seems arbitrary. Until one has awakened his Inner Thinker, or
rather come into active relationship with it, one is a
follower and believer or non-believer. Until then, there is no
apparent reason for choosing one writer over another, for
choosing one religion, philosophy, system of belief over the
next. After that relationship is established, one can choose,
and knows, to a degree, how to mine the "gold" from the common
    The search for ethics is the same as the search for
knowledge. One set of rules of conduct seems no better than
the rest, until one has come in touch with one's inner Rule
Maker, and starts to see the right and wrong in everything in
a fresh, original way, through direct insight rather than the
recollection of rules imposed from without. This Rule Maker is
Buddhi, and its active participation in life brings a new type
of consciousness to the moment-to-moment situation, as we give
it our complete emotional, mental, and *moral* attention.
    When we speak of highly advanced individuals going from
moral to "amoral" consciousness, it is comparable to in-
dividual and national karma. Until we take self-responsibility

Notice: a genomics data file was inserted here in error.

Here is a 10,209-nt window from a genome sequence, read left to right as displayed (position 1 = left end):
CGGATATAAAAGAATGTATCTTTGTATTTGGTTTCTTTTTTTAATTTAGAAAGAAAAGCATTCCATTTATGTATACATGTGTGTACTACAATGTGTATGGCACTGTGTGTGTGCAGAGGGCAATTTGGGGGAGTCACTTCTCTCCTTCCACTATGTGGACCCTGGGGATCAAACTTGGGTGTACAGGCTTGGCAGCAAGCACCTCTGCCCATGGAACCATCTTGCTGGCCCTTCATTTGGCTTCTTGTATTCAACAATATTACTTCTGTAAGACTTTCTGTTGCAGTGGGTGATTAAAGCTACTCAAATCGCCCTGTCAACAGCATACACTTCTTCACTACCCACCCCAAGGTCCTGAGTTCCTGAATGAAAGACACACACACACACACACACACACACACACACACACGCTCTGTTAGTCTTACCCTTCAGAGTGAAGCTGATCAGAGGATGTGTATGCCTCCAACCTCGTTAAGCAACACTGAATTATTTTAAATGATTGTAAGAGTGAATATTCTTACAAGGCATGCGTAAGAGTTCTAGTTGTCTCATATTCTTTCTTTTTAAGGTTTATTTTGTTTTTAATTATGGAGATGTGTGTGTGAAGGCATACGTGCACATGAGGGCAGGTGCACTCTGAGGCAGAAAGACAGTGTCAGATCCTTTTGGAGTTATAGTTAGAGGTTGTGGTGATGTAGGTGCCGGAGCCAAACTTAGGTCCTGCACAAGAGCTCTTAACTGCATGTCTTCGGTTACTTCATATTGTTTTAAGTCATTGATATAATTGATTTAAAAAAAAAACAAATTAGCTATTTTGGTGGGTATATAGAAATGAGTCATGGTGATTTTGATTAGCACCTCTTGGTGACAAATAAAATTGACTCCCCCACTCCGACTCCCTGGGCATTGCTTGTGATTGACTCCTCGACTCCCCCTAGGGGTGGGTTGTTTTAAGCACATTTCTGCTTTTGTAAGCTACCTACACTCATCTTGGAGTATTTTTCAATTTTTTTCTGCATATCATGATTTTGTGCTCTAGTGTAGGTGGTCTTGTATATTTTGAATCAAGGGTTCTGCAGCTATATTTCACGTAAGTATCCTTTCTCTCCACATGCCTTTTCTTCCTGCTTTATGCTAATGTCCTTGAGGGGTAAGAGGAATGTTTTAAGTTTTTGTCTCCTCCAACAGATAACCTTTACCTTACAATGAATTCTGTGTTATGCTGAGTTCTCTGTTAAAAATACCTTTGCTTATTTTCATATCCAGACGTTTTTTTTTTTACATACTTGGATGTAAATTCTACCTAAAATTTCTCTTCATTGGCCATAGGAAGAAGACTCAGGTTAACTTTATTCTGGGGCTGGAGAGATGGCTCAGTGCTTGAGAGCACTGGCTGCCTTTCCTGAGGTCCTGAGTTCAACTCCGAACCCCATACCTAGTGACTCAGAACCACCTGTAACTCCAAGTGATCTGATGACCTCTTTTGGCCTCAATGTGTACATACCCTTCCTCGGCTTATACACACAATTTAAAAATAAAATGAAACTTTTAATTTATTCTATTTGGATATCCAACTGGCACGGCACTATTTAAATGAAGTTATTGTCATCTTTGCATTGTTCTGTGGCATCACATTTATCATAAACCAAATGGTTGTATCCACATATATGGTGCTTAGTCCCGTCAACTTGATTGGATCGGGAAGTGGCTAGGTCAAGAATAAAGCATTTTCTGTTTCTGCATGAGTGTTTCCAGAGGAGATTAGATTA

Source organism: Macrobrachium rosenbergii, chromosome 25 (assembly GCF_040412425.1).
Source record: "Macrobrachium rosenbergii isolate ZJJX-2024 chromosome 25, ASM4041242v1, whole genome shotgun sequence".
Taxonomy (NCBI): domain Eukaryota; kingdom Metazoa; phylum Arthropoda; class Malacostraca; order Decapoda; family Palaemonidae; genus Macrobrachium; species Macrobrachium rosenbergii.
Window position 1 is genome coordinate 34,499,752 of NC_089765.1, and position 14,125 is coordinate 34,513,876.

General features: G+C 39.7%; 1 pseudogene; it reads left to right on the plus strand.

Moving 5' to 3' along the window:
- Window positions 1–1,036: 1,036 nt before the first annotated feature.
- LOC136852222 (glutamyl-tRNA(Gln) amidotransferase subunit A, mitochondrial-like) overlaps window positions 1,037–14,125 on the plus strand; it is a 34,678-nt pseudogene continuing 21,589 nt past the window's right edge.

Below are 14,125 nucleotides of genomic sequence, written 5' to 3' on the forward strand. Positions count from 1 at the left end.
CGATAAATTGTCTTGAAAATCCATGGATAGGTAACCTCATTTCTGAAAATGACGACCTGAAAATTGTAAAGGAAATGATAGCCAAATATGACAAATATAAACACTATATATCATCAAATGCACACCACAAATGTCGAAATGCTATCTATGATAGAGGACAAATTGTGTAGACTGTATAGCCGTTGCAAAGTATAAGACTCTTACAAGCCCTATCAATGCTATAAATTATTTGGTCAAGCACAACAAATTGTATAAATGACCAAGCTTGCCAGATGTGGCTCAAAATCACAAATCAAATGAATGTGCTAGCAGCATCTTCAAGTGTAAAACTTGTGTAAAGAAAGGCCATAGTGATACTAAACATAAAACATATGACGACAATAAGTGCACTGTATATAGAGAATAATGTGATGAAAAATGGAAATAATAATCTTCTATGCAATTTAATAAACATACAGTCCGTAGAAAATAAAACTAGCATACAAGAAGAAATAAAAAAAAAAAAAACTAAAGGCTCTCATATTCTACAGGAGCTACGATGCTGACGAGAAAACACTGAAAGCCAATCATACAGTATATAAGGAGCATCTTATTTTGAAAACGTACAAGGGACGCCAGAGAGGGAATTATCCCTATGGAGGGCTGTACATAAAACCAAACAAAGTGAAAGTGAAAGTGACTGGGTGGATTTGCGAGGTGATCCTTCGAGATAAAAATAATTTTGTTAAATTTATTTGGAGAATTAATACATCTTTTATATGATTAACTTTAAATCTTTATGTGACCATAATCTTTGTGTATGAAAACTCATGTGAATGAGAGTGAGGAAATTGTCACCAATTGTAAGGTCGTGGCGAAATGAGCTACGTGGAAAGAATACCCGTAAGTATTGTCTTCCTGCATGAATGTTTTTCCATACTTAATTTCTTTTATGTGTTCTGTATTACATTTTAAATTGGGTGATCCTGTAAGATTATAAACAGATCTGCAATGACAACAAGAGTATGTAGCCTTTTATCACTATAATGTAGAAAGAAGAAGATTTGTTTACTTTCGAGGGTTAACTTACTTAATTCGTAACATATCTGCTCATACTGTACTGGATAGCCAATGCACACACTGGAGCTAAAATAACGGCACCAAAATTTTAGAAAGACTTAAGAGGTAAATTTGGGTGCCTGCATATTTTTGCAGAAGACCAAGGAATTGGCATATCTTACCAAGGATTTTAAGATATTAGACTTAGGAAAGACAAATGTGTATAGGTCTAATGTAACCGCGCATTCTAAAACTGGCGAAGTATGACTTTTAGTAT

for our lives, we have personal karma, but are also strongly
influenced by the sweep of national events, by external
society, by group karma. Also as to ethics: until we take
self-responsibility for our lives, we have personal ethics,
but are also strongly influenced by the national values, by
external society, by group ethics.
    What are we striving for? To be able to look within and
know, to feel ourselves firmly rooted in a spiritual universe
rooted in compassion, to truly see and understand what is
right and live accordingly. What prevents us from doing so?
The disbelief that it is impossible to achieve, or so far-
removed from life as to be unachievable until some far-distant
future lifetime. But both are not true!
    We are so close to the spiritual, to the higher side of
things, that we have it now. We just do not let ourselves see
it! It is said that the Kingdom of God is on earth already,
but we see it not. Well, the Spiritual Nature is with us, an
integral part of the fabric of our conscious, and *we know it
not.* How do we *not* know it? By not giving it our self-
consciousness, by allowing it to be unselfconscious, by the
denial of our attention and awareness.
    It is true that it takes time, there is a process that
must be undergone to make it an outwardly manifest part of our
lives. We must go from point A to point B, and from B to C,
and so on, following a natural process of self-unfoldment. But
that which is to be unfolded is already there! It is not
waiting to be created, only waiting its turn to be manifest in
the world as an integral part of our lives!